A great travel itinerary to the Coromandel should include both the Te Pare Reserve and 309 Road. The last day on our most recent roadtrip started with a purple sunrise at Te Pare Reserve and ended in the Waiau Falls and Waiau Kauri Tree Grove on 309 Road. This provided a wide array of landscapes within the same day - sea, forest, and waterfalls.
Below are some of my favourite images of this wide range of destinations. Enjoy!
I did not expect much from Hot Water Beach, one of the destinations on our Coromandel trip, which made it all the better when the photos I took surpassed my expectations. These were taken on a beautiful morning, just after sunrise at the Te Pare Reserve.
The contrast between the clear green waters and orange sand dotted with geothermal pools is a truly unique sight. Here are some of my favourite images of this location.
The next stop on the Coromandel roadtrip was the incredible Cathedral Cove. The winding walk down to the beach surrounded by rolling hills and lush farmland, and fantastic 360 degree views. This was definitely one of the highlights of the trip, providing excellent photographic opportunities both from the ground and from the sky.
I will let the pictures speak for themselves, this was a truly spectacular location, even on a cloudy afternoon...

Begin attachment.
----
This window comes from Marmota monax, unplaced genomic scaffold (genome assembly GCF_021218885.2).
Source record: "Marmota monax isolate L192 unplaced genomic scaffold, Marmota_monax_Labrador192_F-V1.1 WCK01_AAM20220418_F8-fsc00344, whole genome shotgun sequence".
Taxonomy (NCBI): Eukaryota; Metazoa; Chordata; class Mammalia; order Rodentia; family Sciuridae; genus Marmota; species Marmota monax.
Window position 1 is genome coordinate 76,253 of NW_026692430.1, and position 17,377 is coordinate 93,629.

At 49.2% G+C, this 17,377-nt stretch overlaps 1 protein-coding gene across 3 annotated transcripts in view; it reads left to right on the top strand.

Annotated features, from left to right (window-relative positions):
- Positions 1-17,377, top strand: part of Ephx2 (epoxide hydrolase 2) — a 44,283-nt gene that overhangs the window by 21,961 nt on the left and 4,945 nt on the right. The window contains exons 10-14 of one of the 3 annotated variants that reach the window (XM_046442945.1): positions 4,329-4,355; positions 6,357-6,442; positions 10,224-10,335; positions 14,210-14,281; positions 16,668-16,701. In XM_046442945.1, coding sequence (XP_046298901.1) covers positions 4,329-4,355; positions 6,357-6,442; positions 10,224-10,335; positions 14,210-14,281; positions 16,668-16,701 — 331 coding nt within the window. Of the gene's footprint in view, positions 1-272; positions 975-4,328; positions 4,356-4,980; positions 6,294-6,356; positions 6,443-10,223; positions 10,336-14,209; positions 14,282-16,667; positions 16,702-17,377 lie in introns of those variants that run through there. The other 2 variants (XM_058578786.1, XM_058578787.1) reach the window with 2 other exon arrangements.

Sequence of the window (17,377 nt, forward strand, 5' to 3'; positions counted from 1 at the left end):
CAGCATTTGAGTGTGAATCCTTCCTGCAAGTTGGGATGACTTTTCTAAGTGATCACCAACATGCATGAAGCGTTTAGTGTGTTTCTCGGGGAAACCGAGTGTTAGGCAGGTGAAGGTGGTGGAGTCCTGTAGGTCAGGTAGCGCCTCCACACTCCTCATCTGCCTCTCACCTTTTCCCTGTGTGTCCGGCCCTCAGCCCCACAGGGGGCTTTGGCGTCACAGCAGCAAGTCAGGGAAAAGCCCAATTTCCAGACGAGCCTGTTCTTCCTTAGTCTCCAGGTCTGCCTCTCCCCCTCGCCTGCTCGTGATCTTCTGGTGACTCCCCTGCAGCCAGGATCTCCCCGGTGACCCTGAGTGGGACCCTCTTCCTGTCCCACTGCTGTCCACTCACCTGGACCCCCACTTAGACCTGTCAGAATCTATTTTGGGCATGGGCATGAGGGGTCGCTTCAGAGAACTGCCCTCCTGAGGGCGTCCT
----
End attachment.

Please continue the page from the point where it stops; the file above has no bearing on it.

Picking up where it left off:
Following a snowy morning in Lake Tekapo, our short South Island roadtrip ended with a long drive back to Christhurch through the countryside. We stopped several times along the way to photograph the snow-covered pastures.
The next day at Lake Tekapo proved to be a lucky one: we woke up at 5am to find that the town was covered in deep, fluffy snow. We headed out before sunrise to catch The Church of the Good Shepherd in the snow, and captured some aerial photography in the surrounding area.
The change of weather was a pleasant surprise. Over the span of three days, we had a beautiful purple sunset, followed by an almost-clear starry sky, and a snowy morning.
Our visit to Mount Cook National Park was an unlucky one, as the weather changed dramatically from the previous day and Mount Cook was nowhere to be seen. Nevertheless, the views from the Hooker Valley Track and Tasman Glacier Walk were still breathtaking.
Here are some of my favourite images from a very cloudy day at Mount Cook.
Following a visit to Arthur's Pass, we drove to Lake Tekapo, arriving just in time for sunset. As the sun sets on the opposite side of the lake in Autumn, we were left with a beautiful purple sky over The Church of the Good Shepherd. We also waited for nightfall to attempt some evening photographs, and although the skies clouded over, there were still quite a few stars to be seen.